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Colored diamond-backed token sale leads to restraining order and asset freeze

Stephen D. Palley
The U.S. Securities and Exchange Commission has filed suit against Kik, claiming it violated securities law with its initial coin offering (ICO).The post Kik's troubles mount as SEC files suit claiming securities law violation, lawyers say appeared first on The Block.

Disclaimer: These summaries are provided for educational purposes only by Nelson Rosario and Stephen Palley. They are not legal advice. These are our opinions only, aren’t authorized by any past, present or future client or employer. Also we might change our minds. We contain multitudes.

As always, Rosario summaries are “NMR” and Palley summaries are “SDP".

[related id=1]SEC v. Natural Diamonds Investment Co., et al., “Plaintiff Securities and Exchange Commission’s Emergency Ex Parte Motion”, D. Fl., 19–80733, 5/13/2019 [SDP]

Let’s have a fancy colored diamond token sale. What could possibly go wrong? According to the SEC … everything.

In a May 13, 2019 filing, the SEC sought (and was granted) an ex parte (without notice) temporary restraining order, an asset freeze and other injunctive relief against an outfit called Argyle Coin and a bunch of other individual defendants. According to the filing, defendants Natural Diamond and Eagle are companies that claims to be in the diamond buying and selling business. Argyle Coin is a Florida LLC that was formed in October 2017. Its marketing materials list a phone number in the Marshall Islands.

According to the SEC, between 2015 and 2018, Eagle and two individual defendants sold Eagle investment contracts to the public without registering with the SEC. Those investment contracts provided that the “investor enters into a one-time partnership with Eagle in which Eagle will cut, polish and sell a diamond parcel for a profit.” Investors were told they would double their money in 18 to 24 months. Investor funds were allegedly used in classic Ponzi fashion to pay prior investors, for non-business purposes, and were commingled.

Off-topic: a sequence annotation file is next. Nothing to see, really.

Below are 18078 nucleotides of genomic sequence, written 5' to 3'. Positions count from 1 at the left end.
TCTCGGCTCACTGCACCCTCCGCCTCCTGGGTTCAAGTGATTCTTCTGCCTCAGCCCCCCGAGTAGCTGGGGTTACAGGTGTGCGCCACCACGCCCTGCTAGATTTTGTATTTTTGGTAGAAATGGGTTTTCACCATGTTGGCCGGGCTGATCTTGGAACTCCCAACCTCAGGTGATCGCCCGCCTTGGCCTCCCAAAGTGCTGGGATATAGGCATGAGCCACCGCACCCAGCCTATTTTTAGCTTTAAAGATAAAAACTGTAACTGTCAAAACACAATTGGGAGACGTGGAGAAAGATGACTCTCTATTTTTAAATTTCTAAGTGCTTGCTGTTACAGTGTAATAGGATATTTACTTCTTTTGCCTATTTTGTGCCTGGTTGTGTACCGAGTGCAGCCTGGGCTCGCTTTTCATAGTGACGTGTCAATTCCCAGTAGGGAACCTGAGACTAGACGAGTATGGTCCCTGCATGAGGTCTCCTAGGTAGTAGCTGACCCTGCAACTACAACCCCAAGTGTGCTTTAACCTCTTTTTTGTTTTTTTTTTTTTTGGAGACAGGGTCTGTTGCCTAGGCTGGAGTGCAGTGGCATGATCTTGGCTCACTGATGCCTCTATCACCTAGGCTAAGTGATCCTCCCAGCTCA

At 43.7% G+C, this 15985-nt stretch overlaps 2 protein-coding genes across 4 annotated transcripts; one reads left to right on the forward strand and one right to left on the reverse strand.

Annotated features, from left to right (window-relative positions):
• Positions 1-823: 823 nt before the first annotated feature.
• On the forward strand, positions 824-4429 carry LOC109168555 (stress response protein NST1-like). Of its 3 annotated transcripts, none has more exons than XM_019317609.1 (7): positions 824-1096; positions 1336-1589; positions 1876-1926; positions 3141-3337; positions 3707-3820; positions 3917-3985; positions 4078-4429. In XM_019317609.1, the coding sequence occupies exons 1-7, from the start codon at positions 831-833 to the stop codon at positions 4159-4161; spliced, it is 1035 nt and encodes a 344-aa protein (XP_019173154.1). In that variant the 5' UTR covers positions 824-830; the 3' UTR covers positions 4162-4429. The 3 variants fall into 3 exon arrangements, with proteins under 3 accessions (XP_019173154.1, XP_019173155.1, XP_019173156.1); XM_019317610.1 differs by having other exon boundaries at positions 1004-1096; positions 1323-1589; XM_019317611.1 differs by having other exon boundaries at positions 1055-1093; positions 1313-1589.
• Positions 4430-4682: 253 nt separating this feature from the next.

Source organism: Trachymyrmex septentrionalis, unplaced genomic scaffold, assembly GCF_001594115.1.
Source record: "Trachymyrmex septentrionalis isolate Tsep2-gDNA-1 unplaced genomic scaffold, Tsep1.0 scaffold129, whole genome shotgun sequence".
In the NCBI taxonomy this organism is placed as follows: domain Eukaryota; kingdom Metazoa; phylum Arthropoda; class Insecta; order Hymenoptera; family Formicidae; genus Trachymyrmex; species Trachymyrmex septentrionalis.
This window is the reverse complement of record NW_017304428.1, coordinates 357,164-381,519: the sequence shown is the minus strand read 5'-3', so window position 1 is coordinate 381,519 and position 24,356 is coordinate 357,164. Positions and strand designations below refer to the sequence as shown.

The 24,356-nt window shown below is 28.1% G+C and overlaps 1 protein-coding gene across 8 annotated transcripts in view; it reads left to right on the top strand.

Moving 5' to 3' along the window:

Then there was a coin offering. Per the SEC, “[f]rom approximately December 2017 through present [the Defendants” have offered and sold investments in a purported cryptocurrency token called “RGL” … that is purportedly backed by fancy colored diamonds.” No registration was filed with the SEC.

Argyle Token has a whitepaper and a website that explains its panned business model and “promised an 8 percent return on the principal amount invested after a 12-month period and an additional 2% return at the end of a 24-month period if the investor elects to extend the investment for an additional 12 months.” Investors had no experience with diamonds and relied on Argyle Coin “to make all decisions that would affect the profitability of the Argyle Coin investment.” [Sidebar — note that it is 8 percent, not 800 percent; a clever Ponzi sometimes promises good but relatively modest returns, hiding a scam by not over-selling the upside].

The SEC argued that the token easily satisfies Howey. First, people invested more than $2.7 million into the token offering. Second “broad vertical commonality exists because investors’ profits are directly linked to the efforts of the efforts of Argule Coin and Aman [an individual defendant].” Third, investors were totally dependent on Argyle Coin and had no control over the business.

In addition to soliciting investment in an unregistered securities offering, the SEC says that at least one defendant made material misrepresentations, including falsely telling that “100% of his investment was backed by an insurance bond.” [Editorial sidebar — not a thing; if someone tells you that your investment is backed by an “insurance bond” leave the room quickly and call a fed.]

The SEC sought an ex parte TRO because of “grave concerns that [the defendants] would dissipate investor assets” if they received notice. Defedants have allegedly misappropriated and misused investor funds and even pawned corporate assets for personal benefit. In addition they continue to actively seek investment.

Anyhoo, not surprisingly — the Court granted the motion, issued a TRO, froze assets, ordered expedited discovery. The whole nine yards. As expected. I really do wonder, though, what possessed people to give their hard earned money to a colored diamond back token sale with a contact number in the Marshall Islands. This is the hardest thing to understand in the whole mess.

The Block is pleased to bring you expert cryptocurrency legal analysis courtesy of Stephen Palley (@stephendpalley) and Nelson M. Rosario (@nelsonmrosario). They summarize three cryptocurrency-related cases on a weekly basis and have given The Block permission to republish their commentary and analysis in full. Part II of this week's analysis, Crypto Caselaw Minute, is above.